L/Tel Christopher Meadows P/SSX21494 [MTB 10] (Belgrave, Leicester)
10 Dec 1919 - 4 Sept 1981
L/Tel Chris Meadows
Photo from Buddy Hide's collection ©
The flotilla took a beating during the battle for Hong Kong.
When the Japanese invaded Hong Kong Island, the 2nd MTB Flotilla was ordered to attack and shoot up everything in sight, and to expend all ammunition in the process. Unbeknown to the flotilla, the Japanese had already established a beach head on the Island west of the Sugar Refinery at North Point.
Guns to the left, guns to the right, guns to the front and cannon from above, on they sped into the fiery jaws of the oriental dragon itself. This was the maritime equivalent of the charge of the light brigade in the Crimea.
Lt Ronnie Ashby whose family motto was "Be Just and Fear Naught" led the flotilla with Jix Prest & Buddy Hide at the controls of MTB 07. Pressing home the attack under withering fire from land, sea, and air, they suffered heavy losses in the process. Only three MTB's survived to limp back and come alongside HMS Robin in Aberdeen. Lt Kennedy on MTB "09" towed the stricken "07", peppered with 97 holes and two dead bodies in the engine room, back to base. The flotilla had lost 40% of its attacking force. The attack was arguably the most daring daylight MTB attack of all time, and was referred to as “The Balaclava of the Sea.” by Coastal Forces world wide. They were hailed "The bravest of the brave."
Lt Kennedy RNVR: "MTB 11 returned alone from the harbour with her coxswain wounded. There was a long silent pause as we strained our ears to catch the sound of distant engines, but none came. It was a dark day for the flotilla, and for the whole island." 
Lt-Commander Gandy RN Recorded in his official report "A further member of MTB 10 crew I consider deserving of mention is Telegraphist Christopher Meadows P/SSX21494 for his efficiency in keeping his W/T set in order and his willingness to work long hours as necessary in the leaders boat where W/T and visual was heaviest."
Chris returnd to Akyab in Burma on the Heinrich Jessen along with the other Telegraphists with Collingwood and Kennedy.
Lt Collingwood stayed behind in Akyab, eventually flying out from Chittagong to Calcutta on the 18th April. From there he went on to Ceylon before returning to the UK.
Chris along with the eight other remaining ratings in Akyab eventually left Bombay on 14th April and arrived back in the UK 1st June 1942.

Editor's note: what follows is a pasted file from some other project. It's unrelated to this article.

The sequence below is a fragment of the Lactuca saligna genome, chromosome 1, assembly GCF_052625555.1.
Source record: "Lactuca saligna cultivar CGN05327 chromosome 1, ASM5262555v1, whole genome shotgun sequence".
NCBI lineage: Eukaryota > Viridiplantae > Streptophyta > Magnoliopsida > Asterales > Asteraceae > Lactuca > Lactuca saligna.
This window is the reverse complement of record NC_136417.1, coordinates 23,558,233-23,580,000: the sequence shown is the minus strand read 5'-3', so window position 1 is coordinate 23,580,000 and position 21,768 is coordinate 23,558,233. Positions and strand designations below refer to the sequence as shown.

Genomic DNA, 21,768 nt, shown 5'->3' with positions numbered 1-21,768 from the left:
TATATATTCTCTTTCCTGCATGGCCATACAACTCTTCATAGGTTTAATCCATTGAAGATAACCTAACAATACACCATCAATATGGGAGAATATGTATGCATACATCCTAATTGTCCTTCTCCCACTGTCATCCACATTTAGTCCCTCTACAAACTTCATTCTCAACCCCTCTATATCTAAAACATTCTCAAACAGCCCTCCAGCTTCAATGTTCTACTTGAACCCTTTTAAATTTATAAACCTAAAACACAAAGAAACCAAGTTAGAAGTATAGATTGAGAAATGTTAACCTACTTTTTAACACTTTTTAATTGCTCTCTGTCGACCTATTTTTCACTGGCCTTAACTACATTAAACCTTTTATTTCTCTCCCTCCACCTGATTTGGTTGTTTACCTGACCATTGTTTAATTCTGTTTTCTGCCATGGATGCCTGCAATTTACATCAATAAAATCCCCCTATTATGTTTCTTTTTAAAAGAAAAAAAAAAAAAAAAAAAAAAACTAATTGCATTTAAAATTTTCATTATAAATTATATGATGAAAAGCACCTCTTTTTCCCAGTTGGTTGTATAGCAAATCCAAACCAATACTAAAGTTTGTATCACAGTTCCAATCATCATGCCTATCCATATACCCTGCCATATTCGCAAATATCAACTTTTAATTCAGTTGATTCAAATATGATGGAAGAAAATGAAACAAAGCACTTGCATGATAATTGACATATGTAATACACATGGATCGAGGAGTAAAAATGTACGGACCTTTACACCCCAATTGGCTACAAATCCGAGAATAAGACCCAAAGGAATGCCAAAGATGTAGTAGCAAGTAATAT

Lieutenant Commander Gandy R. N. (Rtrd) had prevailed against all the odds, and triumphed over adversity to deliver the crews of the flotilla back to the UK without loss of life or serious injury after evading capture and escaping from Hong Kong on Christmas Day 1941.
PO Prest: "We travelled by cycles, lorries, junks, and donkeys, but mostly we walked. It was a case of march or die"
Buddy Hide recorded: "On the whole, the moral, spirits, and courage of the party was magnificent. I think it was the shear thoughts of beating the Japs, and the prospects of getting home after three years, some of us four years from home, that made us carry on."
It is unprecedented in the annuls of Royal Navy history, that an entire Flotilla company evaded capture to escape across an entire continent to fight another day.
Left: MTB 10 proceeding out of the Kowloon camber.
Royal Navy etiquette of the day required the flotilla leader to wear a darker colour without a Pennant number on the hull.
MTB 10 on patrol
Photo from Lt C.J. Collingwood's collection ©
MTB 10 laying off Stonecutters Island
Photo from Lt Ashby's collection©
Sub-Lt Brewer with Telegraphist Chris Meadows, Coxswain P.O. Prest, & Stoker P.O. Moore arriving in Shaoguan (Kukong) 6th january 1942
Chris wrote an account of events during the escape which is held at the Imperial War Museum (London)
Click here to return to the Waichow Photo
Chris married in Banham in Norfolk UK 13 Oct 1944
Survived by Ingrid & Christopher
Research and web publication by Buddy Hide Jnr ©
The contents of this web site led to a considerable number of escapee families contacting me and now each other, and remains the principle source of contact and private information for the spin off projects that have followed. The personal accounts enabled me to record the complete and true account of this remarkable episode of Sino-British war time co-operation. The information compiled here has directly resulted in a museum exhibition in Hong Kong, a re-enactment of the escape in Hong Kong and China, with a movie drama and documentary in the making.
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